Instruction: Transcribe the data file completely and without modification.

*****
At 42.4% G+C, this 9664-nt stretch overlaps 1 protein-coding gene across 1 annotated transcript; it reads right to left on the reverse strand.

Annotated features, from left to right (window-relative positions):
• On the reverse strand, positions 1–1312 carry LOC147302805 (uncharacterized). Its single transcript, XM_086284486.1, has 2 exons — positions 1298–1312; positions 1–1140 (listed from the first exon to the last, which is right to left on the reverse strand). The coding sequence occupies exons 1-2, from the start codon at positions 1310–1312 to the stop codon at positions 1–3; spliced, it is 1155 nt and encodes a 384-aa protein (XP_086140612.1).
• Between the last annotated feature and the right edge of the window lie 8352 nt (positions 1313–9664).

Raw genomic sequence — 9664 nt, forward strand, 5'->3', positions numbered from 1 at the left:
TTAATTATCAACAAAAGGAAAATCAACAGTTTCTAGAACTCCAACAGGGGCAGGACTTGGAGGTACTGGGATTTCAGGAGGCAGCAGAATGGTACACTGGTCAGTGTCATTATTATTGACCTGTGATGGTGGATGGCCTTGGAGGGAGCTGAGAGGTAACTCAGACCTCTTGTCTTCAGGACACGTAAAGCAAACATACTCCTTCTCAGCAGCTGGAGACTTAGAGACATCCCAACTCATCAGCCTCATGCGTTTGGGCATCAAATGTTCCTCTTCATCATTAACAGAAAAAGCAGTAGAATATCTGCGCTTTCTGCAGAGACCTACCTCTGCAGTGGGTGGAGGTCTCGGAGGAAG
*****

At 42.4% G+C, this 9664-nt stretch overlaps 1 protein-coding gene across 1 annotated transcript; it reads right to left on the reverse strand.

Annotated features, from left to right (window-relative positions):
• On the reverse strand, positions 1–1312 carry LOC147302805 (uncharacterized). Its single transcript, XM_086284486.1, has 2 exons — positions 1298–1312; positions 1–1140 (listed from the first exon to the last, which is right to left on the reverse strand). The coding sequence occupies exons 1-2, from the start codon at positions 1310–1312 to the stop codon at positions 1–3; spliced, it is 1155 nt and encodes a 384-aa protein (XP_086140612.1).
• Between the last annotated feature and the right edge of the window lie 8352 nt (positions 1313–9664).

Raw genomic sequence — 9664 nt, forward strand, 5'->3', positions numbered from 1 at the left:
TTAATTATCAACAAAAGGAAAATCAACAGTTTCTAGAACTCCAACAGGGGCAGGACTTGGAGGTACTGGGATTTCAGGAGGCAGCAGAATGGTACACTGGTCAGTGTCATTATTATTGACCTGTGATGGTGGATGGCCTTGGAGGGAGCTGAGAGGTAACTCAGACCTCTTGTCTTCAGGACACGTAAAGCAAACATACTCCTTCTCAGCAGCTGGAGACTTAGAGACATCCCAACTCATCAGCCTCATGCGTTTGGGCATCAAATGTTCCTCTTCATCATTAACAGAAAAAGCAGTAGAATATCTGCGCTTTCTGCAGAGACCTACCTCTGCAGTGGGTGGAGGTCTCGGAGGAAG